Old before getting rich and prepared
Updated: 2013-01-25 14:37
By Mao Jing (Chinadaily.com.cn)
China is entering an era of aging society: low fertility, an aging population and a lack of social security system have become the hidden perils of future development. Who will feed China? Whether China should re-adjust its 30-year family planning policy needs to be re-considered under the new social context.
According to the UN standard, an aging society is a society in which the population of the elderly over the age of 60 is up to 10 percent of the total population, or over-65 is up to 7 percent of the total population.
China’s population of 60 and over at the end of 2011 reached 185 million, accounting for 13.7 percent of the total population, and people 65 and over were 122.9 million, accounting for 9.1 percent of the total population. The proportion of working-age people, 15 to 64, was 74.4 percent, the first decline since 2002, according to the National Bureau of Statistics.
An aging society can cause the atrophy of the total economy, a lesson we can learn from Japan. However, Japan almost realized full employment in a period of rapid economic growth before entering an aging society, maximizing the role of the demographic dividend, while the number of China’s working-age people has begun declining with per capita GDP of less than $4,000 (24876 RMB).
Per capita GDP in other developed countries had reached $5,000 to $10,000 or higher before they entered the time of aging society, while China is yet to achieve modernization, and the economy is still underdeveloped, party chief of Chinese Medical Association Rao Keqin pointed out. This situation is described as “old before getting rich”.
By 2025, China's demographic dividend will completely disappear. To achieve economic take-off, China must strive to complete reform before that time, otherwise, it can only be stopped halfway, falling into the "middle income trap," said Zhang Chewei, deputy director of the Chinese Academy of Social Sciences Institute of Population and Labor Economics.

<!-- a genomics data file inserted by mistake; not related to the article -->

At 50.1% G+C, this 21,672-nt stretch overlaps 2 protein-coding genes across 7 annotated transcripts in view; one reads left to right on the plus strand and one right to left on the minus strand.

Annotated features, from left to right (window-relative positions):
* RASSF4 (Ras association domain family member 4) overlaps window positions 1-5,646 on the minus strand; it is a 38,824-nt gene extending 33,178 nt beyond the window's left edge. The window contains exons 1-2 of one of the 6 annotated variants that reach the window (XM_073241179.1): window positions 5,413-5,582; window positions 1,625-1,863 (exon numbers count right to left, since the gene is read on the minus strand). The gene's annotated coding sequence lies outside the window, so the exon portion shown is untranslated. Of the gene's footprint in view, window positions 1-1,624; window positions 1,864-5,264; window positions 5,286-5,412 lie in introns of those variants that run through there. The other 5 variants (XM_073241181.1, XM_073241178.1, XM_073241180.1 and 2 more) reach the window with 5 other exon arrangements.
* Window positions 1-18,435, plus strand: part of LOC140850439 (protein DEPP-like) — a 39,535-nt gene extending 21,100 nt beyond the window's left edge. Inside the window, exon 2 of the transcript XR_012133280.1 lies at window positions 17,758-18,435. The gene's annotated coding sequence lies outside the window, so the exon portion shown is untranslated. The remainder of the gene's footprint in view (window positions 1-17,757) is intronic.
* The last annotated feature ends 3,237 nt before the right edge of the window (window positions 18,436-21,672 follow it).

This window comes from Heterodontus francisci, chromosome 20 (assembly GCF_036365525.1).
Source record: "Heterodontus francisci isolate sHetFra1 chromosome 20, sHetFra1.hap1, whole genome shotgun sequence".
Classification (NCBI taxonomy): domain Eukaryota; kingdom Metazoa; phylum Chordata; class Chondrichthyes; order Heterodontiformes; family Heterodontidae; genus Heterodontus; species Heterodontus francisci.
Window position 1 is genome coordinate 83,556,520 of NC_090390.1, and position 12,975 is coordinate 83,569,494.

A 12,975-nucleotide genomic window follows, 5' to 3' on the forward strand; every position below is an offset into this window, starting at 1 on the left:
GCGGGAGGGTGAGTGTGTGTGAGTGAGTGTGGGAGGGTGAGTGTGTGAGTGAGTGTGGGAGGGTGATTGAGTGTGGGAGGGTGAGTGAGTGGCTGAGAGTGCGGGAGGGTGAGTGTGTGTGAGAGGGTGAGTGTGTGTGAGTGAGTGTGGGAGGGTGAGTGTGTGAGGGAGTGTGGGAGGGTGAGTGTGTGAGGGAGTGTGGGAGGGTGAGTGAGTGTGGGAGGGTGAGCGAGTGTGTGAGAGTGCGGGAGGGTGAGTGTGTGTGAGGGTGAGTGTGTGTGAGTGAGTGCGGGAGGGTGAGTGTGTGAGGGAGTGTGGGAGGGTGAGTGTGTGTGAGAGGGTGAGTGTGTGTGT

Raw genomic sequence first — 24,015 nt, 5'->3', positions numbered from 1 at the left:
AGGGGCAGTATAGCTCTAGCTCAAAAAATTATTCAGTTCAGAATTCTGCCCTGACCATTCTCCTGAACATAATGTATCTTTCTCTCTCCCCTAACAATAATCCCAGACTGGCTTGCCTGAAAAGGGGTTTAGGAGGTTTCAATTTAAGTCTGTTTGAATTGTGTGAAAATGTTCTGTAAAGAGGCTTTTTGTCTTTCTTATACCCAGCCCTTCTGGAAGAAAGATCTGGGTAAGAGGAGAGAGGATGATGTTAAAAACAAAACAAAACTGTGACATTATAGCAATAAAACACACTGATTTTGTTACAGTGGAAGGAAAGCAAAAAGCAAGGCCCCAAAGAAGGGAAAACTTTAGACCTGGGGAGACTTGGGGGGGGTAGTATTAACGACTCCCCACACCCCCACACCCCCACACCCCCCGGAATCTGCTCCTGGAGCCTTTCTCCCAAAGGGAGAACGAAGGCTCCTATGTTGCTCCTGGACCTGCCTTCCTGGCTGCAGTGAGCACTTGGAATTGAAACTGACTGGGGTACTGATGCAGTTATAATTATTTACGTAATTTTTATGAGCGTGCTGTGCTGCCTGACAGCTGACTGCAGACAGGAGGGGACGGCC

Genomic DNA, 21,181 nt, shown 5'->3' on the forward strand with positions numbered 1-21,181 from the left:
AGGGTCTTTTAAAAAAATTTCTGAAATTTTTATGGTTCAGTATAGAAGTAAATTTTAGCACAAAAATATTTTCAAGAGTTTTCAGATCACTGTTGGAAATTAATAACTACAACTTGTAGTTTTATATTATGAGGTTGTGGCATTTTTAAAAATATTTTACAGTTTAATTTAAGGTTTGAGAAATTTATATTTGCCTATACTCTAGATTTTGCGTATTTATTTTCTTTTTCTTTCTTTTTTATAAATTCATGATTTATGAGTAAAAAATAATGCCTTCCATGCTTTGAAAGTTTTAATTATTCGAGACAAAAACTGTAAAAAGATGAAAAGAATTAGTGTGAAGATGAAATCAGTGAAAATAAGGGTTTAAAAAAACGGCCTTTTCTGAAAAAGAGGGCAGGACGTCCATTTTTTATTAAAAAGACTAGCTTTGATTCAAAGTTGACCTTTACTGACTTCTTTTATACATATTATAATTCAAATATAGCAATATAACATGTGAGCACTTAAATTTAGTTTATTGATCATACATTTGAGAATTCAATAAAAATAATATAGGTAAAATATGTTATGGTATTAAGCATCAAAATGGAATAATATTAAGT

The aging population problem has caused a great burden for the social welfare system, and it is most serious in rural areas. China Scientific Research Center’s 2011 survey on aging shows that two-thirds of the elderly people 60 and above are ill, and 33 million suffer partial or total disability. The burden of diseases caused by the aging population is a great challenge to China.
Meanwhile, due to the shrinking family size and increase in children going out to work, elderly households are on the rise, as are elderly people living alone.
Mu Guangzhong, professor at the Institute of Demographic Research, Peking University, said that aging is an unstoppable trend, but the pension service system still lags behind the demand for pension services, which can be described as “old before getting prepared”.
China faces various problems, such as the long survival time for sick elderly people, the high cost of medical care, the lack of professional medical and health services, the imperfect health policies and measures, and limited medical and health institutions for the elderly at all levels, said Vice Minister of the Chinese Ministry of Health.
Now the Chinese government is putting greater efforts on solving the problem. They are trying to establish wide coverage, a cost-effective health support system, including a wide range of prevention, diagnosis and treatment care for the elderly.
“At present, in addition to the construction of an elderly hospital, increase in beds at rest homes, as well as the family bed of the old-age home care has also been strengthened,” said Zhang Tiemei, director of the Beijing Institute of Geriatrics, Chinese Ministry of Health.
Statistics show that in the next two decades, China's elderly population will double, and how to deal with the aging population and improve the quality of life for the elderly, responding to the call “positive and healthy aging” made by the World Health Organization, there is still a long way to go for China.